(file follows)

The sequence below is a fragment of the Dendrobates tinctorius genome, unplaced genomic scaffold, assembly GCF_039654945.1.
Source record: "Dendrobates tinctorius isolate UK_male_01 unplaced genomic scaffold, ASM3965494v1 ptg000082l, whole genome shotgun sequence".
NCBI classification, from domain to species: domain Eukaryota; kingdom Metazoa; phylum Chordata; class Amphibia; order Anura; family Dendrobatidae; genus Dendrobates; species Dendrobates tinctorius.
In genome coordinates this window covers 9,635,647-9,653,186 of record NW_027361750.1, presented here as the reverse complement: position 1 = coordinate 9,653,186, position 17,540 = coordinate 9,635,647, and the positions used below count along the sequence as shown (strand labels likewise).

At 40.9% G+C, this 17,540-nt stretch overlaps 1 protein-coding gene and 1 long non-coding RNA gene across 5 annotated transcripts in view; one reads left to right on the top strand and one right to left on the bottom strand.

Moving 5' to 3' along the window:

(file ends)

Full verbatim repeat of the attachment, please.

The sequence below is a fragment of the Dendrobates tinctorius genome, unplaced genomic scaffold, assembly GCF_039654945.1.
Source record: "Dendrobates tinctorius isolate UK_male_01 unplaced genomic scaffold, ASM3965494v1 ptg000082l, whole genome shotgun sequence".
NCBI classification, from domain to species: domain Eukaryota; kingdom Metazoa; phylum Chordata; class Amphibia; order Anura; family Dendrobatidae; genus Dendrobates; species Dendrobates tinctorius.
In genome coordinates this window covers 9,635,647-9,653,186 of record NW_027361750.1, presented here as the reverse complement: position 1 = coordinate 9,653,186, position 17,540 = coordinate 9,635,647, and the positions used below count along the sequence as shown (strand labels likewise).

At 40.9% G+C, this 17,540-nt stretch overlaps 1 protein-coding gene and 1 long non-coding RNA gene across 5 annotated transcripts in view; one reads left to right on the top strand and one right to left on the bottom strand.

Moving 5' to 3' along the window: